unless it’s the tail rotor. They will straight up kill you.
Ramblings of an Emergency Physician in Texas
unless it’s the tail rotor. They will straight up kill you.
And then forgot to check this one.
It’s not dead, it’s just being left fallow. You have my apologies.
It’s fallow as I’m in one of those weird career places, where I’m doing just enough interesting things that are fun but that I cannot talk about, and so rather than screw up I self-censor. Long-form blogging isn’t dead for me, but now really isn’t the time.
I missed posting this last year!
My yearly Christmas favorite, reposted:
Courtesy of the British National Health Service (click the banner):
NSFW. Funny, but Unsafe for work,unless your work involves STD’s in which case it’s required.
It’s my seasonal favorite post, and I hope it’s one of yours.
Not the STD’s, the funny song with equally amusing illustrations. The backstory, from a previous blog post:
I have seen several searches of this blog for the British National Health Services’ “12 STI’s of Christmas“, and wondered why. The answer: the NHS site no longer carries the wonderful show, for reasons unknown to me. As for the searches, I guess the Christmas season has people thinking about sexually transmitted infections (diseases on this side of the Pond) set to Christmas tunes.
For my little brother (who’s taller and smarter than me, thank goodness I’m better looking):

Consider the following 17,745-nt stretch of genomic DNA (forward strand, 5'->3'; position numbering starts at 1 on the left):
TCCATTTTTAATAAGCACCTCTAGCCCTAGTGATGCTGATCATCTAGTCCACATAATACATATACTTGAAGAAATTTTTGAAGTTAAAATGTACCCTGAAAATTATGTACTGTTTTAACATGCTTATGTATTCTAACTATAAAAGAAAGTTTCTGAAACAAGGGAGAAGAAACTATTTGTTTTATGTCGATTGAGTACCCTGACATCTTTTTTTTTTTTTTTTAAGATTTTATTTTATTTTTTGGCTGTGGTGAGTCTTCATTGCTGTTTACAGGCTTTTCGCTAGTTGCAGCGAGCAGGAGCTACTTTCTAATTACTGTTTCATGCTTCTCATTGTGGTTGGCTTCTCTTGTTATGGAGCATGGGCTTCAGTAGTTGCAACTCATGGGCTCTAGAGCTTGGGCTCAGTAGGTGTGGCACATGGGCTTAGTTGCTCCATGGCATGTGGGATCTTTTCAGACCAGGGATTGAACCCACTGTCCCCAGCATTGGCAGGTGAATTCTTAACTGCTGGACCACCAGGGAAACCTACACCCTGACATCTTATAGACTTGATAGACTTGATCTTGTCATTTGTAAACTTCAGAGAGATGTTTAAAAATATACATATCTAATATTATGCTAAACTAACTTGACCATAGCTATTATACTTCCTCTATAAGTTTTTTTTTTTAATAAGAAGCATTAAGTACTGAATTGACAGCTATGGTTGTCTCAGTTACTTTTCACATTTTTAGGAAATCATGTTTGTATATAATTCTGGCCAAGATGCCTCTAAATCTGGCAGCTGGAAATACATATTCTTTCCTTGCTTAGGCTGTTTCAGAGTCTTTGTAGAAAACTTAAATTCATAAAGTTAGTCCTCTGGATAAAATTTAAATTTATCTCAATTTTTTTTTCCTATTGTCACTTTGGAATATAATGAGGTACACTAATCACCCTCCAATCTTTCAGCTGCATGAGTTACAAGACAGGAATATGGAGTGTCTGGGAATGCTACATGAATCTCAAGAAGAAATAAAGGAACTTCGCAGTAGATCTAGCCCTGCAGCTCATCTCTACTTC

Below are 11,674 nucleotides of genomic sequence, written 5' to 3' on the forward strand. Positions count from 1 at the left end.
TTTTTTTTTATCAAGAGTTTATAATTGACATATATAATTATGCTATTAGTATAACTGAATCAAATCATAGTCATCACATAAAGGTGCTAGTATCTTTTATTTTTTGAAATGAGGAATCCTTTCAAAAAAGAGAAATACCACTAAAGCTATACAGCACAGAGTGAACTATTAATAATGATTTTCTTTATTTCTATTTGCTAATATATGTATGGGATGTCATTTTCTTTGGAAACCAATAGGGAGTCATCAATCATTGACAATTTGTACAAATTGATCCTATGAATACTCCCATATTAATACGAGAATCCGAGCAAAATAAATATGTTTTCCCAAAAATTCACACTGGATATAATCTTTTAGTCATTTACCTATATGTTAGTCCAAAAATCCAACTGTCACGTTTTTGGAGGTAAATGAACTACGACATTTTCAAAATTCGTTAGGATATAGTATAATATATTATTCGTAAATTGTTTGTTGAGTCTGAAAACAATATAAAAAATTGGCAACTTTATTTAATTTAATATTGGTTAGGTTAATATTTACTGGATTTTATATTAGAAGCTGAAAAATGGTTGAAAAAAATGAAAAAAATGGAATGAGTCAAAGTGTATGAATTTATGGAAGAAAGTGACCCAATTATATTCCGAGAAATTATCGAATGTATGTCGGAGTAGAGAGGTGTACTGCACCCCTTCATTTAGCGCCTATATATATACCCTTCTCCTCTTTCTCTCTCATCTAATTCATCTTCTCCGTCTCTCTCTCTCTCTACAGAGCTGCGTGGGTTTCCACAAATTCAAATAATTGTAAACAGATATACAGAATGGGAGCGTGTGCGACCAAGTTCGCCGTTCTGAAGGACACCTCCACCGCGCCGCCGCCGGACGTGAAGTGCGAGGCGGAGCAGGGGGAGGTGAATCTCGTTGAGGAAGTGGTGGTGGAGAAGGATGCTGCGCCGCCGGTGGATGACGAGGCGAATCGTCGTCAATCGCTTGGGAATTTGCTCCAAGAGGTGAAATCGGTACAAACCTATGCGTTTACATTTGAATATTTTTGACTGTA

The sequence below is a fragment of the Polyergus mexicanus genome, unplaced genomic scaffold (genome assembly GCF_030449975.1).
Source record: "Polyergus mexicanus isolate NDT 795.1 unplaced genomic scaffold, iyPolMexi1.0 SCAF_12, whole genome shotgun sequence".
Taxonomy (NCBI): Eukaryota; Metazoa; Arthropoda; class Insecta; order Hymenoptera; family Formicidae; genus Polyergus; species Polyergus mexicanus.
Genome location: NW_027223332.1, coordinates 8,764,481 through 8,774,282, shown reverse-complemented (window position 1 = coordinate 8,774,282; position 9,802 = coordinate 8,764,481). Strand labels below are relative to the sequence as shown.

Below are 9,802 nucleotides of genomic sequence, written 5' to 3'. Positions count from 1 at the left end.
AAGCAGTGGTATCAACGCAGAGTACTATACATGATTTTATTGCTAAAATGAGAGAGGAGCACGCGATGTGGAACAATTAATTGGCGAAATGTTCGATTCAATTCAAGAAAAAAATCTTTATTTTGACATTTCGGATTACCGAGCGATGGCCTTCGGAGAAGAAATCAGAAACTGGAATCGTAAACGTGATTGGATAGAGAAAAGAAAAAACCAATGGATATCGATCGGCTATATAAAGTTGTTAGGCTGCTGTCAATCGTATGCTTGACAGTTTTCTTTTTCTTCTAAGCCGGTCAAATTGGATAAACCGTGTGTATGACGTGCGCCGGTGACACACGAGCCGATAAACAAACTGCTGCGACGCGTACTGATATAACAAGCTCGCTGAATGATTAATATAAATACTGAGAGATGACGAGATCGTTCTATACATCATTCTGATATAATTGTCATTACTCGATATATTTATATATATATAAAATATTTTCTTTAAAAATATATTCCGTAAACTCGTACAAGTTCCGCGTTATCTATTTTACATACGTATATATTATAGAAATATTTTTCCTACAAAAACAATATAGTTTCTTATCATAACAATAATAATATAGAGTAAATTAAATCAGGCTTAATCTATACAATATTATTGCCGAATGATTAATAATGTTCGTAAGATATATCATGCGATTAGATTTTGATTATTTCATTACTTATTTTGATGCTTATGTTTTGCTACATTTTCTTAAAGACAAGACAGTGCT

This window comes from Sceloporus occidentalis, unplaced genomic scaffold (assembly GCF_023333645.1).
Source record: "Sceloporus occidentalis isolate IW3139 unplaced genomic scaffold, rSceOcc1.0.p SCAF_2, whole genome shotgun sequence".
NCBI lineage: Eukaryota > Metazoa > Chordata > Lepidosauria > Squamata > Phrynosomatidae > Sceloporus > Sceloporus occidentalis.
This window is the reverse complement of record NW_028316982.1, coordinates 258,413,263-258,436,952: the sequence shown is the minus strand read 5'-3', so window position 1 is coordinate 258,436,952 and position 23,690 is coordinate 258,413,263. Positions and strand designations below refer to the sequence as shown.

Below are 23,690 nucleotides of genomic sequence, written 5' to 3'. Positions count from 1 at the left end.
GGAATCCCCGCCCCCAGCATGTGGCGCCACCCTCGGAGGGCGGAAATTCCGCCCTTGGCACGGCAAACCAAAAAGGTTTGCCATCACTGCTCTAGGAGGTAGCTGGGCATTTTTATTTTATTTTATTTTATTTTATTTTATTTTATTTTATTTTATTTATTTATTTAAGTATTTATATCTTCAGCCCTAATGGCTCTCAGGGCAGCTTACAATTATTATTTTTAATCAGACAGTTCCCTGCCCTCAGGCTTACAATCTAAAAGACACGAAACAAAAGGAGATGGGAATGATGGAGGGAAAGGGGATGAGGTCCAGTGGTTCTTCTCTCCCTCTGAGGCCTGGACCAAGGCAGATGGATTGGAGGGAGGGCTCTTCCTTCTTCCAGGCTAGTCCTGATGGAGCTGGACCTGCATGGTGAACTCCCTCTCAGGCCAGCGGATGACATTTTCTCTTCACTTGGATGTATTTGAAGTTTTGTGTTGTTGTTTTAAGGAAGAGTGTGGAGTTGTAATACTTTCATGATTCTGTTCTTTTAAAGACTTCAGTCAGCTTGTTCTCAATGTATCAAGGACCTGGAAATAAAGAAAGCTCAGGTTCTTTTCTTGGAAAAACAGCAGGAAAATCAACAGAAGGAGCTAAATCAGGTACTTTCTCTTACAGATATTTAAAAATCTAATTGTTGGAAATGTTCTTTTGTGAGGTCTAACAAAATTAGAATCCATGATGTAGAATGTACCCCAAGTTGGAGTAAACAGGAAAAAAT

He’s a touch older than in this picture (he was the lead mechanical engineer making this thing fly, in one year):
And, to my niece Annie! I have no pics of her with an airplane, but when I get one, I’ll keep it for her next birthday.
I had the good fortune to visit the Museum of 1990s Trauma Care over the past two days. It's called #ATLS. Fascinating historic artifacts.
— Bill Hinckley (@UCAirCareDoc) December 5, 2014
I frequently order from you (check my records, I’m not exaggerating). I’m giving you this feedback just as the Christmas shopping season starts to help you, not out of spite.
First, had I wanted USPS to deliver my packages I’d order from someone other than a class act like Amazon. So, please don’t use an organization that’s dying for a reason (inability to get the job done).
Second, if you’re going to use USPS (and see #1, you shouldn’t), please don’t ask for a signature on a $50 order. UPS and FedEx know us quite well, and know our neighborhood is remote and really really safe, so they know where the packages should be placed/hidden. USPS apparently doesn’t.
In fact, they have failed to deliver my package twice now, twice sending me an email that they left me a note (they didn’t) and telling me when they tried (when we were home, both times). Getting the picture? USPS isn’t reliable, or trustworthy. So stop trusting them with our business.